The GOD'S CHILD Project

The GOD'S CHILD Project mission is "to break the bitter chains of poverty through education and formation." While GOD'S CHILD is rooted in education, we aim to support the communities we serve at every level of development. Through our wide range of programs, we help children and families living in extreme poverty to meet their basic needs and find a restored sense of hope, self-worth and human dignity.
Sep 11, 2012

Educate a mother, save the life of a child - Sylvia and her son learn to live with Downs Syndrome

Shortly after arriving to Casa Jackson
Shortly after arriving to Casa Jackson

Silvia greets us at her front door with a smile and invites us to sit on the bed in her small but well-kept one-bedroom house where she lives with her husband and two little boys. We gently ask her to tell us about the birth of her youngest son, Jose Emanuel. Lowering her gaze, she smiles at the beautiful baby sitting in her lap. At the same time, a sadness flickers across her face as she begins to recount the all too recent battle to save the life of Jose Emanuel.

“Just a skeleton,” Sylvia thought, when she saw her baby boy for the first time on July 26, 2011. Jose Emanuel was born premature and with Down's Syndrome and spent the first 18 days of his life in the hospital. He was released and sent home, but it was then that the complications really began. Sylvia and her husband didn't understand anything about Down's Syndrome, how to care for a baby with the condition, or how it was going to affect their lives and that of their newborn. Jose Emanuel wouldn't eat, he never stopped crying, and his mother didn't know what to do. His health quickly deteriorated and the family returned to the hospital and admitted Jose Emanuel into intensive care. The doctor took one look at her baby and told Sylvia that Jose Emanuel wouldn't recover. His fever was so high that at one point he actually stopped breathing and the entire room thought he had passed away. They placed the baby in an ice bath and miraculously, Jose Emanuel began to breathe again. Another eight days in the hospital and the doctors sent the family home once again – no more prepared or educated than the first time to care for their fragile baby boy.

Sylvia still didn't know how to feed her baby; and after so many hospital visits and medical exams she and her husband weren't even able to afford the baby formula he so desperately needed. Jose Emanuel lost more weight and grew sicker everyday, until finally the hospital referred his case to Casa Jackson. Sylvia knew that Jose Emanuel would only survive if she left him in their care, but her heart broke when she had to walk away from him for the first time. What came next was even harder for Sylvia to understand – the idea that social workers and medical staff questioned the love she had for her child, the belief that she may have been negligent in his care, and the reality that he might be taken away from her.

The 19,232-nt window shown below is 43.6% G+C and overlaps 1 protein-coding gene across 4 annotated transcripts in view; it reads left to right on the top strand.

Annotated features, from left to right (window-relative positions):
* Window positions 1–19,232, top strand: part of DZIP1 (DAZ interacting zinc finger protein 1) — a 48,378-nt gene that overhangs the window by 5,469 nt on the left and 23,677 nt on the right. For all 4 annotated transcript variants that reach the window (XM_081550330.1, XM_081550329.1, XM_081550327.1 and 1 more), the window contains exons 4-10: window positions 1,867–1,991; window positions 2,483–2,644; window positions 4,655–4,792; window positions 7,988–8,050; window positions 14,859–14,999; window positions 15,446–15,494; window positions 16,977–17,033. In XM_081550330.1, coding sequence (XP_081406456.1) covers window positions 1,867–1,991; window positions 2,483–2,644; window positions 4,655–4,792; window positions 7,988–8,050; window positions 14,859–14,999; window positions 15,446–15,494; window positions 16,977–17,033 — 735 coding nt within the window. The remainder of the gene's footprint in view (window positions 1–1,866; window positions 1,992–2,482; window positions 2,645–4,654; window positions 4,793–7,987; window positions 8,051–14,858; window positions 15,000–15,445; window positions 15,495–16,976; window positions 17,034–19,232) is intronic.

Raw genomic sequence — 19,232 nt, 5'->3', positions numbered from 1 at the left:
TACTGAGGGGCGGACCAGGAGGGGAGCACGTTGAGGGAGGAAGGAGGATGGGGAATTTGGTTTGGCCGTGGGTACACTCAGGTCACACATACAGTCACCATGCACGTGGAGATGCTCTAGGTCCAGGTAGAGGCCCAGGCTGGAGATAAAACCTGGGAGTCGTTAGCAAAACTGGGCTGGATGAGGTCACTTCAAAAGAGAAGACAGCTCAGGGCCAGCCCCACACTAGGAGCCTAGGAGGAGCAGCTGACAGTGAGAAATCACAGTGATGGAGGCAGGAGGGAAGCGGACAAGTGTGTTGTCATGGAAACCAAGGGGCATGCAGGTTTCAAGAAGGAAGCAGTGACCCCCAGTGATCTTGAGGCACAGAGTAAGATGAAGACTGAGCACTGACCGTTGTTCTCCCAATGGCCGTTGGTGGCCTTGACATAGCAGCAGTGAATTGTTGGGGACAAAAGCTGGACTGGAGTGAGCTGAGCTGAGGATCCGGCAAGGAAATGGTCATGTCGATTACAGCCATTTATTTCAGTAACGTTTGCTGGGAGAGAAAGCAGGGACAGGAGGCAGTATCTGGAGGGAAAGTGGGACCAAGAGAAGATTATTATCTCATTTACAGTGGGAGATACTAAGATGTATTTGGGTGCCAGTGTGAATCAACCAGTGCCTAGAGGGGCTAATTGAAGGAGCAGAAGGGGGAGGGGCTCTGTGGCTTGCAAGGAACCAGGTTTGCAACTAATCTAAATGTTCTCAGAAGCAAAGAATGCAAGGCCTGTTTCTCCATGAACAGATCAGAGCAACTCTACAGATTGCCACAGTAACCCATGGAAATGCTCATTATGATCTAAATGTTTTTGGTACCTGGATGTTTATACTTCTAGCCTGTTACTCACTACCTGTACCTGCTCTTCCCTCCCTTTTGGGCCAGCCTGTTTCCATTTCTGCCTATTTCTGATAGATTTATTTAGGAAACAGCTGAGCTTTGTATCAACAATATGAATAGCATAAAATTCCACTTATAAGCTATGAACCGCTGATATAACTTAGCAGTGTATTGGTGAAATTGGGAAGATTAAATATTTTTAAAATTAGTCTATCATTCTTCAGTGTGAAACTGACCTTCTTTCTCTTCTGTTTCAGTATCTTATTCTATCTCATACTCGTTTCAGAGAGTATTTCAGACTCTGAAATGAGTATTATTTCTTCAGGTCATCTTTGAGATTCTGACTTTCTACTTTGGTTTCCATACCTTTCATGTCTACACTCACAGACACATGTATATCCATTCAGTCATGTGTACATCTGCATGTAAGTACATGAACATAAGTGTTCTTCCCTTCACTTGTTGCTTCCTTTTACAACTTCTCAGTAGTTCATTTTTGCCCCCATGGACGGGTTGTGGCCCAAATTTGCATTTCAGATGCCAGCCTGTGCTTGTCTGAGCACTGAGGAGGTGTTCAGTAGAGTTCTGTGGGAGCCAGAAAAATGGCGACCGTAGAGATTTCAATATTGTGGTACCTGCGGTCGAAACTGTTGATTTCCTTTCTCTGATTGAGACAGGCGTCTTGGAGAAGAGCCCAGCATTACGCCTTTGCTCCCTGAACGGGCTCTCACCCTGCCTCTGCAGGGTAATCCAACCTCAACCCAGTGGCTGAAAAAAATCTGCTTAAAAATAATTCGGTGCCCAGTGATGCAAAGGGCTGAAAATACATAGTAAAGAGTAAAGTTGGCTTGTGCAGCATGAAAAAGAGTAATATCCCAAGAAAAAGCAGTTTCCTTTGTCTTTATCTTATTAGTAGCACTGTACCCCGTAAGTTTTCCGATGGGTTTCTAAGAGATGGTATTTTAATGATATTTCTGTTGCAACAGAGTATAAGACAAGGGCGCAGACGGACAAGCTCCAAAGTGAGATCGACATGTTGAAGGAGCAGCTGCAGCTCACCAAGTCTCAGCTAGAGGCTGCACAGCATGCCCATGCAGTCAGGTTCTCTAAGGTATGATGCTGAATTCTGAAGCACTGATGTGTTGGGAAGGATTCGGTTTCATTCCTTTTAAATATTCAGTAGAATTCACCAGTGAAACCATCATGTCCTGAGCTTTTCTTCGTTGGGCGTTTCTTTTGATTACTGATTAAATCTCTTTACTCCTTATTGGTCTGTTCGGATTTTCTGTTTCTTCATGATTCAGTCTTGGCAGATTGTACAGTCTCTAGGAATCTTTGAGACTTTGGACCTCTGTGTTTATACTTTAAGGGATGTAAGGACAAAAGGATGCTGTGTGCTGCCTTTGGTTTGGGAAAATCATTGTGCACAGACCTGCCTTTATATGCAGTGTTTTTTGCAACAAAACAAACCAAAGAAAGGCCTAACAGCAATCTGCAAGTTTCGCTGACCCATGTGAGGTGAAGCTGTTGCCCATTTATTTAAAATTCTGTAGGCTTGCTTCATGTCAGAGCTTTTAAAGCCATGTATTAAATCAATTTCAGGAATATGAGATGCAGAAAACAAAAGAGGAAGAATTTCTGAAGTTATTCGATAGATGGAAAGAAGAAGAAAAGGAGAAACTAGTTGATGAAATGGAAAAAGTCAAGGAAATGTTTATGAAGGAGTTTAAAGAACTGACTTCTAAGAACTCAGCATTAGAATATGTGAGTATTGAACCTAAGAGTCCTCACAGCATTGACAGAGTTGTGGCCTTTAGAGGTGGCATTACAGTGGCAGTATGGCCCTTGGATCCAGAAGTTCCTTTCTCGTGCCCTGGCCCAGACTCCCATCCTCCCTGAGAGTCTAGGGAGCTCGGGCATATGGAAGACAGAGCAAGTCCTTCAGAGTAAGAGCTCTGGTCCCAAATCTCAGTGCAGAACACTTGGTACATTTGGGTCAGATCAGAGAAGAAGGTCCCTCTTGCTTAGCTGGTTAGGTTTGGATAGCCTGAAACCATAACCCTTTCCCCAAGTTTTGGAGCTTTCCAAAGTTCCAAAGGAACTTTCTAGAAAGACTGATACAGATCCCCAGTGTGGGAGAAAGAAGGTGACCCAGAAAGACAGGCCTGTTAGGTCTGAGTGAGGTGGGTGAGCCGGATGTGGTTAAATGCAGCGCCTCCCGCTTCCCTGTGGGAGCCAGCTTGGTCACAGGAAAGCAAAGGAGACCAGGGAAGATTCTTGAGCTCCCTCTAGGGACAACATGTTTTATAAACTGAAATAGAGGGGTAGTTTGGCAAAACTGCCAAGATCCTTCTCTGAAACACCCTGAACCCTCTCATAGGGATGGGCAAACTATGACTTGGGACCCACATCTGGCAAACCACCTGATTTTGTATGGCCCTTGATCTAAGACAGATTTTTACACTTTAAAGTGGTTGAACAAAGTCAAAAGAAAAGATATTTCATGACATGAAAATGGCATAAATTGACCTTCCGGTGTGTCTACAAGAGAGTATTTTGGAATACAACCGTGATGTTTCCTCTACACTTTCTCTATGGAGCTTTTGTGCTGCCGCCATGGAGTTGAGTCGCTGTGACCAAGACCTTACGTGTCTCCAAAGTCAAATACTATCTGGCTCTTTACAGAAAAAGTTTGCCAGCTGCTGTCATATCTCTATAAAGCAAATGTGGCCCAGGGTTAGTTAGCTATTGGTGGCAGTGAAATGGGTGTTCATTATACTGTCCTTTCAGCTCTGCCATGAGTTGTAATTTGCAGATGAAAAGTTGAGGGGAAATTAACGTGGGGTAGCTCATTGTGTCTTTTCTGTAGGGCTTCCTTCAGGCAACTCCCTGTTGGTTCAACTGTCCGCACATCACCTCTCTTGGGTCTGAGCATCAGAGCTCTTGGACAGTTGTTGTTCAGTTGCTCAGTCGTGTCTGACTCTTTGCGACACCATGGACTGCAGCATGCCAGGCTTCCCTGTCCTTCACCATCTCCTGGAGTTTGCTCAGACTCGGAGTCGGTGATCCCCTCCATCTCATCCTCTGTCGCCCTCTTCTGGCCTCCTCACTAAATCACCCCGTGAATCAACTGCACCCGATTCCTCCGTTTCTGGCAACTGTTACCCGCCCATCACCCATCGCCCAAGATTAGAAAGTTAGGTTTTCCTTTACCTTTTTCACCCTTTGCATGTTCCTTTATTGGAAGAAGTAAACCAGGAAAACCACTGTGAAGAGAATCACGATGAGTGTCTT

Over the next four months, Jose Emanuel was nursed back to health by the dedicated staff and loving volunteers at Casa Jackson. Sylvia never missed an opportunity to spend time with her baby, and although money was scarce she made the trip to see him every week. She spent time with the doctors, nurses, and spoke with the social workers, who finally concluded that she was in fact a fit and loving mother – she simply needed to learn how to properly care for Jose Emanuel. Every week, Sylvia watched how the nurses fed him his bottle, how they bathed him, and how they administered his physical therapy. Jose Emanuel struggled every day with a build-up of phlegm in his lungs. The apparatus to help clear his lungs and allow him to breathe was expensive, and although he couldn't live without it, the family couldn't have dreamed of affording it. Volunteers at Casa Jackson raised the money among themselves to buy Jose Emanuel the machine. Each visit, Sylvia asked more questions and the nurses told her everything they knew about Down's Syndrome. “It was shameful for me,” recalls Sylvia, “What mother doesn't know how to care for her own child?” But every week it became easier and Sylvia felt more comfortable and more capable. She says that when he was first born she cried a lot and that she feared for Jose Emanuel because he would always be different. At Casa Jackson, Sylvia began to reflect and realized that their family has been blessed. “For us, Jose Emanuel is normal. He is what we have been given and we will fight for him. If we fight for him, he is going to be an even better little boy than all the rest.”